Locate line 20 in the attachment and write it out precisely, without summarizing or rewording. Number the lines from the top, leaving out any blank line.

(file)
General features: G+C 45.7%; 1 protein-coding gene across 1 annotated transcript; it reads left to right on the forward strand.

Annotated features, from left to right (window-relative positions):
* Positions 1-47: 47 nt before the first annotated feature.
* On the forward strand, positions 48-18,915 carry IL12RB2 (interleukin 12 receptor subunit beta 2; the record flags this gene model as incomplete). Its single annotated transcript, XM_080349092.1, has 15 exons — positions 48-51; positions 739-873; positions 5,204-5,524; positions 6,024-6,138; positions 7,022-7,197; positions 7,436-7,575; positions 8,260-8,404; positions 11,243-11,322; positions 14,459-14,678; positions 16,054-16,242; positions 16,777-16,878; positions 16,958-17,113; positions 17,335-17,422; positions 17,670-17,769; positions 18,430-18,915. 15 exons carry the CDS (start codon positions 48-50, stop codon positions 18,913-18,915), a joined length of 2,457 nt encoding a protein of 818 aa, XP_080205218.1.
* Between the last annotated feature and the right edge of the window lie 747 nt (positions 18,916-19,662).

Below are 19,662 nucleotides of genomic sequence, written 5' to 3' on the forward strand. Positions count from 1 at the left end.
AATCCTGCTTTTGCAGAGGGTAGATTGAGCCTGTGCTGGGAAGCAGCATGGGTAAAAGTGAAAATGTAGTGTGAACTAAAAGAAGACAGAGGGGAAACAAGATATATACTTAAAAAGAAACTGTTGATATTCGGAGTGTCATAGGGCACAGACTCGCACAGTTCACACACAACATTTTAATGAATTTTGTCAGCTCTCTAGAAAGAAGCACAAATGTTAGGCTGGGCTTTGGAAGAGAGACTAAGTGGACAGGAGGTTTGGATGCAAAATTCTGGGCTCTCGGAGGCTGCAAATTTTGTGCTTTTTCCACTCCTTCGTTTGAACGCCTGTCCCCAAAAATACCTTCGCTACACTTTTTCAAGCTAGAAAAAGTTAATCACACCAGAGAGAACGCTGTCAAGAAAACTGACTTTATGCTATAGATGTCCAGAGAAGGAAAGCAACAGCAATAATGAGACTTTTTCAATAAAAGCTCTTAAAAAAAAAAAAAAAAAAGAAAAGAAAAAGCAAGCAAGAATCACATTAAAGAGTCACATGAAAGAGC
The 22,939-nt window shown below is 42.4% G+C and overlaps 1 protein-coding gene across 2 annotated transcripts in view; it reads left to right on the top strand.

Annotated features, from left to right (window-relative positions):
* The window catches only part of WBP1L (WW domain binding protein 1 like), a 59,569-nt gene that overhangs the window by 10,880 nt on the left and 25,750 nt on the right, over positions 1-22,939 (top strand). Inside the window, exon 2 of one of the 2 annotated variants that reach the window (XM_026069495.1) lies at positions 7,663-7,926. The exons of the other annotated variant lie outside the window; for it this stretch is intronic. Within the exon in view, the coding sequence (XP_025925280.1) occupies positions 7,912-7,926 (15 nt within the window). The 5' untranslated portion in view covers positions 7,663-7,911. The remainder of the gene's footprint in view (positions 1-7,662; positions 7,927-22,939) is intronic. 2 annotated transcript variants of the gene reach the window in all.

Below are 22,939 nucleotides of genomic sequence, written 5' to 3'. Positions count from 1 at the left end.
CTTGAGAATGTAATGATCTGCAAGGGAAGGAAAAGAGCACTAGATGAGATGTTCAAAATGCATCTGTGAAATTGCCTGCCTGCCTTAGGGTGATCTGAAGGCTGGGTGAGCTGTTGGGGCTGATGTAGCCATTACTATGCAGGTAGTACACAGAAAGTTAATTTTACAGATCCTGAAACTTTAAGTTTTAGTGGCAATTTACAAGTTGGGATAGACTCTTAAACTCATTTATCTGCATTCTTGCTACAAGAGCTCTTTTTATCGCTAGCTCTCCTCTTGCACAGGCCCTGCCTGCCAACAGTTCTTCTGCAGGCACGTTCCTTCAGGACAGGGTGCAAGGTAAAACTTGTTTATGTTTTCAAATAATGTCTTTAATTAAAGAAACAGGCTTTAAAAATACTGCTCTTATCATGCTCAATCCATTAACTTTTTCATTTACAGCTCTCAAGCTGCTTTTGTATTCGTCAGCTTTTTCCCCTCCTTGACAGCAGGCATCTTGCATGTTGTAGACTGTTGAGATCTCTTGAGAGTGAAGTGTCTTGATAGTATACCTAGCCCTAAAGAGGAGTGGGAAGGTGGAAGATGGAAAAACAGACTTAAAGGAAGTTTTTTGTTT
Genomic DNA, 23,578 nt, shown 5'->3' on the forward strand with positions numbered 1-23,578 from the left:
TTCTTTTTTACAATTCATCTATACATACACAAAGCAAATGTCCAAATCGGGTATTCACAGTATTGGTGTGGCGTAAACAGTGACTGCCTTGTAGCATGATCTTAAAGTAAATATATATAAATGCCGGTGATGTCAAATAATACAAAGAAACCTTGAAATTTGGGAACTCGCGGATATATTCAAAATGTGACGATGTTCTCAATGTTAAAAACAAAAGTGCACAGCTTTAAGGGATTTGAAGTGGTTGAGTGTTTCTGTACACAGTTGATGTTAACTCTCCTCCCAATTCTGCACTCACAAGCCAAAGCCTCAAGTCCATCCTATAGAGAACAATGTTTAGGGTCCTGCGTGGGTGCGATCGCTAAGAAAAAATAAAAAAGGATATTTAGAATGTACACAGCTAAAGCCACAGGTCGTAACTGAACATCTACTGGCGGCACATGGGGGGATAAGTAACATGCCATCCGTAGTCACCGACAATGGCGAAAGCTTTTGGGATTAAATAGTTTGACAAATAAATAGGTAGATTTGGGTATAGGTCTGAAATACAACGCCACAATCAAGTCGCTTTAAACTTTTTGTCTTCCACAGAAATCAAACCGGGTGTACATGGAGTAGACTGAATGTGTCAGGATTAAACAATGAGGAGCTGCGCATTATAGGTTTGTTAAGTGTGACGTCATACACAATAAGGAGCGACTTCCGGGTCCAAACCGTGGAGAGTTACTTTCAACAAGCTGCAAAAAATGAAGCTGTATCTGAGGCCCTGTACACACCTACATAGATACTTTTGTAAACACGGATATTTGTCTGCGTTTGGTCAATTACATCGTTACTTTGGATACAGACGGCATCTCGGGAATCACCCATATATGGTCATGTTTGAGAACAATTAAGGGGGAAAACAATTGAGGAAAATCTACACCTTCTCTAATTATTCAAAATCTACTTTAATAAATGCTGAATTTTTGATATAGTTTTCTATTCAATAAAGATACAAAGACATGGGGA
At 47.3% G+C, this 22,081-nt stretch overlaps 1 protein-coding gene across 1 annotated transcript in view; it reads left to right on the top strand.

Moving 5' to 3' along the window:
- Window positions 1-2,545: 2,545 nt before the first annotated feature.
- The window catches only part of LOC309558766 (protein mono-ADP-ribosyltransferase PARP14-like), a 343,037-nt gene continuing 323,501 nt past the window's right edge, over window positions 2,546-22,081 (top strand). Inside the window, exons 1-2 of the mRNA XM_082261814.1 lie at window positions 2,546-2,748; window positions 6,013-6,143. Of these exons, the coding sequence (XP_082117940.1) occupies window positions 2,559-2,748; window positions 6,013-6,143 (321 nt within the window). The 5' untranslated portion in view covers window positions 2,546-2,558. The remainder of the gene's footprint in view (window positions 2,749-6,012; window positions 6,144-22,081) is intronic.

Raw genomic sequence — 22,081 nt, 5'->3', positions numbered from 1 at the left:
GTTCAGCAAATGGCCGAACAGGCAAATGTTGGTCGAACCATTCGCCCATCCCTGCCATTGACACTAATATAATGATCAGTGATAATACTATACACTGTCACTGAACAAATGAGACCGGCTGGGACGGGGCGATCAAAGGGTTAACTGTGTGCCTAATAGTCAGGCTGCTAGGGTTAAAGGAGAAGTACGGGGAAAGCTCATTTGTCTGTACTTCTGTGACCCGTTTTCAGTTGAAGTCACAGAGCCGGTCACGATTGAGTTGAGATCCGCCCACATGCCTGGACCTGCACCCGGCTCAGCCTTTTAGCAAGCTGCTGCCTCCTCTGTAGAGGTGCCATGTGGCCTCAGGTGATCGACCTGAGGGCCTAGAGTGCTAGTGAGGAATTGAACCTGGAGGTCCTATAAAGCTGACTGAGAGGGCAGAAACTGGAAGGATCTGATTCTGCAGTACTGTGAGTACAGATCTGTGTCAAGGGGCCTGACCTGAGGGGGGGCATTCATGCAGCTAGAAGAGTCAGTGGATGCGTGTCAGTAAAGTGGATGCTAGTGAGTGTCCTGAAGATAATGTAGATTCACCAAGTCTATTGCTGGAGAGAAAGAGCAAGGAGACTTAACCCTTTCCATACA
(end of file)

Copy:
GTTCAGCAAATGGCCGAACAGGCAAATGTTGGTCGAACCATTCGCCCATCCCTGCCATTGACACTAATATAATGATCAGTGATAATACTATACACTGTCACTGAACAAATGAGACCGGCTGGGACGGGGCGATCAAAGGGTTAACTGTGTGCCTAATAGTCAGGCTGCTAGGGTTAAAGGAGAAGTACGGGGAAAGCTCATTTGTCTGTACTTCTGTGACCCGTTTTCAGTTGAAGTCACAGAGCCGGTCACGATTGAGTTGAGATCCGCCCACATGCCTGGACCTGCACCCGGCTCAGCCTTTTAGCAAGCTGCTGCCTCCTCTGTAGAGGTGCCATGTGGCCTCAGGTGATCGACCTGAGGGCCTAGAGTGCTAGTGAGGAATTGAACCTGGAGGTCCTATAAAGCTGACTGAGAGGGCAGAAACTGGAAGGATCTGATTCTGCAGTACTGTGAGTACAGATCTGTGTCAAGGGGCCTGACCTGAGGGGGGGCATTCATGCAGCTAGAAGAGTCAGTGGATGCGTGTCAGTAAAGTGGATGCTAGTGAGTGTCCTGAAGATAATGTAGATTCACCAAGTCTATTGCTGGAGAGAAAGAGCAAGGAGACTTAACCCTTTCCATACA